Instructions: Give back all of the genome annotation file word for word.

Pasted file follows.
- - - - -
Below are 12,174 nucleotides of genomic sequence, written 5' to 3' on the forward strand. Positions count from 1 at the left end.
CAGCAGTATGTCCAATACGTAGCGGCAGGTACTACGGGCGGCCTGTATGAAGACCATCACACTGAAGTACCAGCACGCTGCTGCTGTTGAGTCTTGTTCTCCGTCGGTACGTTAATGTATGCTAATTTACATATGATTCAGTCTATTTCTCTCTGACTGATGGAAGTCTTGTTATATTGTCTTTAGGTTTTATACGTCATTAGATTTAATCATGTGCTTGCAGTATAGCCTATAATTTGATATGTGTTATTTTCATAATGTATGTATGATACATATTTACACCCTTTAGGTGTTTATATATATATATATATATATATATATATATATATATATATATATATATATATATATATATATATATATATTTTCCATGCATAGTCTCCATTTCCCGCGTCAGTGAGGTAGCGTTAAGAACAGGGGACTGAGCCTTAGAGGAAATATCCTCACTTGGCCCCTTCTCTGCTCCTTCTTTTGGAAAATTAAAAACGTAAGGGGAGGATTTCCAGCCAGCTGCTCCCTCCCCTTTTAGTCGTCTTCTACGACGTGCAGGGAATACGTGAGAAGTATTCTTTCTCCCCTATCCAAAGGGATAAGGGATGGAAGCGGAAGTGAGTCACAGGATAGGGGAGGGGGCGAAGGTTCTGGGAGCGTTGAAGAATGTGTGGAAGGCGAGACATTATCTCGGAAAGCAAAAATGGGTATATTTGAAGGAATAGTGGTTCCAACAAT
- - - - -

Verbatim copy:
Below are 12,174 nucleotides of genomic sequence, written 5' to 3' on the forward strand. Positions count from 1 at the left end.
CAGCAGTATGTCCAATACGTAGCGGCAGGTACTACGGGCGGCCTGTATGAAGACCATCACACTGAAGTACCAGCACGCTGCTGCTGTTGAGTCTTGTTCTCCGTCGGTACGTTAATGTATGCTAATTTACATATGATTCAGTCTATTTCTCTCTGACTGATGGAAGTCTTGTTATATTGTCTTTAGGTTTTATACGTCATTAGATTTAATCATGTGCTTGCAGTATAGCCTATAATTTGATATGTGTTATTTTCATAATGTATGTATGATACATATTTACACCCTTTAGGTGTTTATATATATATATATATATATATATATATATATATATATATATATATATATATATATATATATATATATATTTTCCATGCATAGTCTCCATTTCCCGCGTCAGTGAGGTAGCGTTAAGAACAGGGGACTGAGCCTTAGAGGAAATATCCTCACTTGGCCCCTTCTCTGCTCCTTCTTTTGGAAAATTAAAAACGTAAGGGGAGGATTTCCAGCCAGCTGCTCCCTCCCCTTTTAGTCGTCTTCTACGACGTGCAGGGAATACGTGAGAAGTATTCTTTCTCCCCTATCCAAAGGGATAAGGGATGGAAGCGGAAGTGAGTCACAGGATAGGGGAGGGGGCGAAGGTTCTGGGAGCGTTGAAGAATGTGTGGAAGGCGAGACATTATCTCGGAAAGCAAAAATGGGTATATTTGAAGGAATAGTGGTTCCAACAAT